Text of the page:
The Orson Welles Show
1978-79, Unaired television series pilot
In September of 1978, Welles began work on another attempt to mount a television series, in a format that Welles knew very well: the talk show. A pilot was finished by February of 1979, but it failed to drum up support among the moneymen and was never developed any further. Burt Reynolds, the Muppets, and Angie Dickinson appeared as guests. According to editor Stanley Sheff (who also directed some sequences of the show when Welles was ill), this show marked Welles' first experience editing video material, as opposed to film. While the show never saw further production, it's intriguing to think of Welles as a talk show host, given the strict schedule involved and Welles' tendency to always want to move on to new projects. It is easier to imagine this as a several times a year type affair, rather than an ongoing daily or weekly series. The show is certainly good enough for a regular series, but one wonders if execultives believed that Welles was not reliable enough for a regular show, given his reputation in the industry, and not a big enough name any longer to host a periodic special attraction.
One of Welles' ideas for the show was rather unique, in that while the show featured the host-guest format of Johnny Carson and his ilk, Welles made his role as host more passive, allowing his major guest to be interviewed in part by the audience, rather than himself. This was an idea with some potential, providing that the guest was gregarious and the audience asking reasonably lucid questions. In the pilot, part of this equation was fulfilled, as Burt Reynolds obviously had a way with audiences and appeared to enjoy associating with them. Alas, the audience's questions for Reynolds, despite being scripted by Welles himself, are relatively dull, typical, and occasionally cheesy, as in the case of one female audience member who asks Reynolds for a kiss. Stanley Sheff informed me that "We used [the questions] as a way to bridge sections of the Burt Reynolds interview, which had an original length of three hours." While one might assume that it was a gag, Welles and Reynolds were not aware of the other wearing the same red shirt beforehand.
Reynolds was followed by a sequence of patter between the Muppets and Welles, and a magic trick by Welles. Interestingly, the trick itself ("the Mummy's Curse") was not shot for this show (it was intended for The Magic Show instead), but was intercut with Muppet reaction shots and comments. After this segment, a brief interview with chief Muppeteers Frank Oz and Jim Henson followed.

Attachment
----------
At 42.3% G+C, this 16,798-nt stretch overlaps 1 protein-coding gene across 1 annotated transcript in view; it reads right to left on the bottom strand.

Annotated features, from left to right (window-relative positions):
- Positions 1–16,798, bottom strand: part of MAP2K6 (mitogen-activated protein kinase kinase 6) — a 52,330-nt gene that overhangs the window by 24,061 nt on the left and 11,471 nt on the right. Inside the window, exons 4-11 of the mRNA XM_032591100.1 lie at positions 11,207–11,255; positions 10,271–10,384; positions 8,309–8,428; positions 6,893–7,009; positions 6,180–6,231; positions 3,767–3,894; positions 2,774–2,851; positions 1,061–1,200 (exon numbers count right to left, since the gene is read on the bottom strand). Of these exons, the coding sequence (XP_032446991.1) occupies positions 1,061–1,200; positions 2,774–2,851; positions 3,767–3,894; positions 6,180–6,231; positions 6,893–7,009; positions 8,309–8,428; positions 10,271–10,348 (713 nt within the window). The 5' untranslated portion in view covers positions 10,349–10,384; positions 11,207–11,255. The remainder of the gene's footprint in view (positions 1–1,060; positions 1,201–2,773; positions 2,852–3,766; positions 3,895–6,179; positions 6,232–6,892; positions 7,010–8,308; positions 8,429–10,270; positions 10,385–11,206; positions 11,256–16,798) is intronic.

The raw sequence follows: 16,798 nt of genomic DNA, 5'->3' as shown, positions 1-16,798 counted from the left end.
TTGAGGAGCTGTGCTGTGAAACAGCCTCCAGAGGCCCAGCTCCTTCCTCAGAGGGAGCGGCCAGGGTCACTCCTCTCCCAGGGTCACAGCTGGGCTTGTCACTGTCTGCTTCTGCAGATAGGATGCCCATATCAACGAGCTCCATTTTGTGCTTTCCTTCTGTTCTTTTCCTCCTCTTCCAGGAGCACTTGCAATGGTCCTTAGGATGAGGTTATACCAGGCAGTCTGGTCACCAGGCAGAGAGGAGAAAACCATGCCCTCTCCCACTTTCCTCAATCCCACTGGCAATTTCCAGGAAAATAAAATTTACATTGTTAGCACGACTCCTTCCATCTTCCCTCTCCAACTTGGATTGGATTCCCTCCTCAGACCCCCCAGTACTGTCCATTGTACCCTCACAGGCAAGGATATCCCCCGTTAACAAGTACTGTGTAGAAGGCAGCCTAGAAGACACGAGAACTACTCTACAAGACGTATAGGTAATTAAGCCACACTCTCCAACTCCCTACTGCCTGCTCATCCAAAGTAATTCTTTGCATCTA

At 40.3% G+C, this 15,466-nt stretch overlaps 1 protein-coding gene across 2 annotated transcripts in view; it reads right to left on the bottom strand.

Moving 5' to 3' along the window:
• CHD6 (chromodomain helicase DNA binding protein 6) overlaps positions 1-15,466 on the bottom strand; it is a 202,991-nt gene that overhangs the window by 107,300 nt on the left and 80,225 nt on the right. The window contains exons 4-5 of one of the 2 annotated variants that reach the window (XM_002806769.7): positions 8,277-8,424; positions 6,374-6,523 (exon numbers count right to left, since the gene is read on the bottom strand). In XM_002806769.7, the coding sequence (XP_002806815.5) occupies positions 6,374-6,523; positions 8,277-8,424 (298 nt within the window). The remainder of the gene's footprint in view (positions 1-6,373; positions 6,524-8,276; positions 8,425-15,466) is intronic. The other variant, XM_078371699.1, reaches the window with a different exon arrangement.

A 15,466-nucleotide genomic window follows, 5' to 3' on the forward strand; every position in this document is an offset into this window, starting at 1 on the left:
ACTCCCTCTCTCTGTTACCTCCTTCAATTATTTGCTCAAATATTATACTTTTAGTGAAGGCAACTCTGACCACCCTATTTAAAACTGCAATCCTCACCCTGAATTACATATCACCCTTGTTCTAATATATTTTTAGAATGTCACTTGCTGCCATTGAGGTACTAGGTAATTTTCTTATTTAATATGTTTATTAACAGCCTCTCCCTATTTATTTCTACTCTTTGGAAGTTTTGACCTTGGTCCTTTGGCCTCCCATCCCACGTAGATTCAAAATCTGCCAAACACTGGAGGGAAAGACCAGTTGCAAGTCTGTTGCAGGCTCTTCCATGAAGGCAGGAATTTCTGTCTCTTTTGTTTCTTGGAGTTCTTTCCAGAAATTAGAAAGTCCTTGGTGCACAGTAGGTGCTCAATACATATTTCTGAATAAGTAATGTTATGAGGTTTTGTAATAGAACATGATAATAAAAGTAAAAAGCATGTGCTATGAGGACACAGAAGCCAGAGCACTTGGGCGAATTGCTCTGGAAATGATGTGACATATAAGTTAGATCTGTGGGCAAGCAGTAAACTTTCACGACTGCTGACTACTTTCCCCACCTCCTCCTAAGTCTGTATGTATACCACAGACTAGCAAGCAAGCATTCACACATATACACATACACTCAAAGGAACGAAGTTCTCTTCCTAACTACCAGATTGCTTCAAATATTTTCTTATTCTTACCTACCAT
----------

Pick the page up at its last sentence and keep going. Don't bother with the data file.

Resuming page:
Angie Dickinson's appearance in the final segment revolved around Welles performing a pair of magic tricks, with Dickinson serving as an assistant of sorts. In the first, Welles performs a card trick, and in the second, Welles plays Russian roulette in a manner of speaking, as he tells the audience that he will know which of the six bullets in a revolver are blanks and which is the one live cartridge. The standard "experts checking the bullets" bit is included before Dickinson repeatedly fires the gun as Welles tells her either to aim at him or the target (see image below). The tricks are both handled well, but the gun trick is much more effective, as Welles builds the drama well. This particular trick was later to be recycled for The Magic Show. Following a commercial break, Welles wraps the show up with a poem, something he often did in his radio programs.
While enjoyable in parts, a problem with the show is Welles himself; his scripted comments during the guest segments come off as rehearsed, rather than spontaneous, and Welles delivers these speeches in a portentous fashion, which begins to grow wearisome, especially when the subjects are Burt Reynolds and the Muppets. Talk shows are rarely so heavy, for lack of a better term, and I can't imagine it playing well with viewers. Part of the appeal in television talk shows is their spontaneity between a good host and a given guest, and in The Orson Welles Show, that spark is often lacking. What Welles did so well in his radio hosting duties and guest appearances on other talk shows comes off as forced here. He should have trusted to his own natural charisma, rather than ponderous pronunciations on how much we were going to appreciate the future directorial career of Burt Reynolds. In its favor, the show does look better than a typical talk show, as the camerawork is more lively and inventive than would would expect. The screen captures above and below give some indication of the what went on. To see larger versions of the captures, as well as further images, click on the links below the final capture. (UPDATED: 11/24/03: Thanks to Stanley Sheff for providing some corrections and further information about the program.)
Further screen captures:
|Welles in audience 1||Jim Henson|
|Welles in audience 2||Card trick introduction|
|Reynolds and Welles 1||Card trick, Angie Dickinson|
|Reynolds and Welles 2||Card trick, Welles reveals|
|Oz, Henson and Welles 1||Russian roulette introduction|
|Oz, Henson and Welles 2||Russian roulette 2|
|Frank Oz||Russian roulette 3|